Not that its mechanical health would have been a great concern to fellow Hemmings editor Dave Conwill or me. The 305 was a veteran V-8 in GM’s lineup by the time this late-decade replacement was introduced to take over for the Ventura as Pontiac’s X-body. Even up here in northern New England, any parts that would have been required to revive all eight cylinders wouldn’t have been difficult to locate or costly to source.

Sure, it may not have looked as stunning as it once did, but at just $2,200, the thought was, “How could you go wrong?” Both of us have teens who will be license-eligible very soon, so we’re on the lookout for cheap wheels that can pass state inspection; up here, cars that meet that criteria have become quite scarce. Heck, the Phoenix itself has become a rarity, a comment I made in passing as we looked this example over. During my days on a local stock car team, I witnessed a fair share of this Pontiac’s X-body brethren get unmercifully thrashed past the point of existence.

That was during the mid-’80s to early ’90s, when local circle track racing at the entry level was still relatively inexpensive. Anyone with enough raw talent, or, at least, a preconceived notion they were going to be the next Darrell Waltrip, could have sauntered into their local junkyard and found a high number of base X- and G-body cars from General Motors that had complete, rust-free foundations to work with. Any corrosion on the body panels was a moot point—most of that would be cut away during the transformation to race car. The junker’s engine would be swapped out, so its condition didn’t matter much, either.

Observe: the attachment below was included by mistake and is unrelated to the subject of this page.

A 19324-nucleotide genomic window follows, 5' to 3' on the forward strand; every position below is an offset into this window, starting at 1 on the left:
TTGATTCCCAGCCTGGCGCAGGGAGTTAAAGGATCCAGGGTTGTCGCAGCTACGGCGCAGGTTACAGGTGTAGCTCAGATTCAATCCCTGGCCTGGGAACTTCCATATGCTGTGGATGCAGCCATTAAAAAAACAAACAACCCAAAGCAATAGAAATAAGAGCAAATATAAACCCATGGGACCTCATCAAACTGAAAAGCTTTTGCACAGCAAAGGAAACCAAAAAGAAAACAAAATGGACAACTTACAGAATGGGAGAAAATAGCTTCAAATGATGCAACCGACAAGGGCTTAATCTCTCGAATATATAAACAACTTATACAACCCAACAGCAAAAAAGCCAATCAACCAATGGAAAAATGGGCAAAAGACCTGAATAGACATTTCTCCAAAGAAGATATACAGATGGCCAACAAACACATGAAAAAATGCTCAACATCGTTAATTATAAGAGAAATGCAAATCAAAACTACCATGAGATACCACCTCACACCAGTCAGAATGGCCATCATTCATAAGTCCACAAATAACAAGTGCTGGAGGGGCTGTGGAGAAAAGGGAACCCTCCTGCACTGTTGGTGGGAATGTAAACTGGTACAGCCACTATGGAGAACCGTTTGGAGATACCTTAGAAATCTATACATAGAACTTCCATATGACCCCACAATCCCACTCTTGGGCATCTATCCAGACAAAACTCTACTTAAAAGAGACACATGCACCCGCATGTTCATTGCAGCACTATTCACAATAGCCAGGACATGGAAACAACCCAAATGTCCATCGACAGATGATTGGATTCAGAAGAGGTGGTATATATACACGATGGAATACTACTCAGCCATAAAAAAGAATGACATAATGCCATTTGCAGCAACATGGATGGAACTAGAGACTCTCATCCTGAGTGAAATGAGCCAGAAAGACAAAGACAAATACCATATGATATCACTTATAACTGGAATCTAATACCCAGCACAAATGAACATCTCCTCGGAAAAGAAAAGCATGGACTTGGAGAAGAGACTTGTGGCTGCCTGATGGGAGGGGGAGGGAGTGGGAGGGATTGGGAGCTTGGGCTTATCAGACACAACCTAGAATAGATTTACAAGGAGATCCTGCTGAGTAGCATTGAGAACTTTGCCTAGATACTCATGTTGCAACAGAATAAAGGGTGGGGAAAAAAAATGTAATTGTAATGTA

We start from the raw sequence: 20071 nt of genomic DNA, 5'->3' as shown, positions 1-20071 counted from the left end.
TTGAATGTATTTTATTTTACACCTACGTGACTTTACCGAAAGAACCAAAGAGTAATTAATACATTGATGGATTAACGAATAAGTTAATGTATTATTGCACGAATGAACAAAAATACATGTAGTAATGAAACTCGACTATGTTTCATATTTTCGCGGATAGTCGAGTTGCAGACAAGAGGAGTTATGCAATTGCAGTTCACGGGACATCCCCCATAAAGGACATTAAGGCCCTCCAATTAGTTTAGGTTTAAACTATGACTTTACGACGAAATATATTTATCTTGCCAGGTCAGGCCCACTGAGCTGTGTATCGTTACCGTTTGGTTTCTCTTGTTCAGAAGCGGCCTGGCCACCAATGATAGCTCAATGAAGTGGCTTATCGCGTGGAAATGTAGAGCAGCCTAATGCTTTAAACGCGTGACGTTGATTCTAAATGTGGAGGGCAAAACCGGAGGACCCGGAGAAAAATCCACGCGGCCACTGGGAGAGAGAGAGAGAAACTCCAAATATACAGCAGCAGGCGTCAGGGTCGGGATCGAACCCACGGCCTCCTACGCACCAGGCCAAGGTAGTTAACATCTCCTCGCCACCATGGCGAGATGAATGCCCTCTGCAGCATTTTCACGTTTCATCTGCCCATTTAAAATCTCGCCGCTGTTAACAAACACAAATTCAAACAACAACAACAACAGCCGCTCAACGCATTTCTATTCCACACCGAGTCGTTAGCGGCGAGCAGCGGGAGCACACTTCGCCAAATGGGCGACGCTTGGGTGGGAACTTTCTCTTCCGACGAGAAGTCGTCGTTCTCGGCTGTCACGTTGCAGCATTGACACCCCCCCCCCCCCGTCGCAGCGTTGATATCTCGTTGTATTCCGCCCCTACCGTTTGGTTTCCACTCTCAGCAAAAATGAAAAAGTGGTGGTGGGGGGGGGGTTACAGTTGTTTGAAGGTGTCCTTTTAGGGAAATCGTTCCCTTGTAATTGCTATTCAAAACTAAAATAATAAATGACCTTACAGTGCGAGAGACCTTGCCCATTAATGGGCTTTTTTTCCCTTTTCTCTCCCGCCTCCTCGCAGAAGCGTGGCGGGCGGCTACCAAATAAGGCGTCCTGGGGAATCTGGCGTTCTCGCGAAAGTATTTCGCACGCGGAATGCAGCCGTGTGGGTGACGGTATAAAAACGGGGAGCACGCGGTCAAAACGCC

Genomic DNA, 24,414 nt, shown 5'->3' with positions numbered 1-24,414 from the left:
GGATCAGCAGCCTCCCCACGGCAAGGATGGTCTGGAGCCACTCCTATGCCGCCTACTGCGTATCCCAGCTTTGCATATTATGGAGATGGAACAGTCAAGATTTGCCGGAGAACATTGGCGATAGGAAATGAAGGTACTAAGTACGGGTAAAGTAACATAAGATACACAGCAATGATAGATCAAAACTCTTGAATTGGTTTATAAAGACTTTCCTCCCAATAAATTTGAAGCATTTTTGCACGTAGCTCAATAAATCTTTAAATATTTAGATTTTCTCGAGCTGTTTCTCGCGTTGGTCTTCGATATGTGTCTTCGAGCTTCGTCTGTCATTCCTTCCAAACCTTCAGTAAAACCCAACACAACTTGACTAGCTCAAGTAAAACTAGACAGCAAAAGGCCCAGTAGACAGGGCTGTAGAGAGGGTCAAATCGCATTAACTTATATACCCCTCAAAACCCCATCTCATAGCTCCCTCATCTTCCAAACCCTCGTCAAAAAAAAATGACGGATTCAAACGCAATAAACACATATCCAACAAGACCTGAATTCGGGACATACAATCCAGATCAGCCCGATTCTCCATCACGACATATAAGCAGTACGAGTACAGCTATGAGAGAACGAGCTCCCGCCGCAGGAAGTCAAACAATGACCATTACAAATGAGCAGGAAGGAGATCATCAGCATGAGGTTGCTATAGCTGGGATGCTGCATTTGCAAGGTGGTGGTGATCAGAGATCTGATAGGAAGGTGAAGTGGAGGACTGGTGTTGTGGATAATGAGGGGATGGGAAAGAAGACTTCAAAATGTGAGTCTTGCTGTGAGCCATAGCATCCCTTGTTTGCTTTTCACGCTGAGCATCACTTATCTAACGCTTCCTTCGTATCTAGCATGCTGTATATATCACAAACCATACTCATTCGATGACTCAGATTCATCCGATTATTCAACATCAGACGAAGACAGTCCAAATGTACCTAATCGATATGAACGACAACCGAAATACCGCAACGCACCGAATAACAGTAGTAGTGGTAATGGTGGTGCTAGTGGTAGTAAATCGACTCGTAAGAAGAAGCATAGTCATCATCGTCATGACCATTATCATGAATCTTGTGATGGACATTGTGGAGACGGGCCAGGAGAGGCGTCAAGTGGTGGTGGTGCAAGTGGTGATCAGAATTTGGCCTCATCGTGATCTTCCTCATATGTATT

These once-commonly-discarded commuter cars became highly coveted after a few brilliant wheelmen figured out that the 1968-’72 GM A-bodies, which had been a circle-track stock car staple since the late Seventies, were as much as a few hundred pounds heavier than the competition. On top of that, growing interest from vintage muscle car enthusiasts was driving up the values of those models. The A-body racers were priced out seemingly overnight.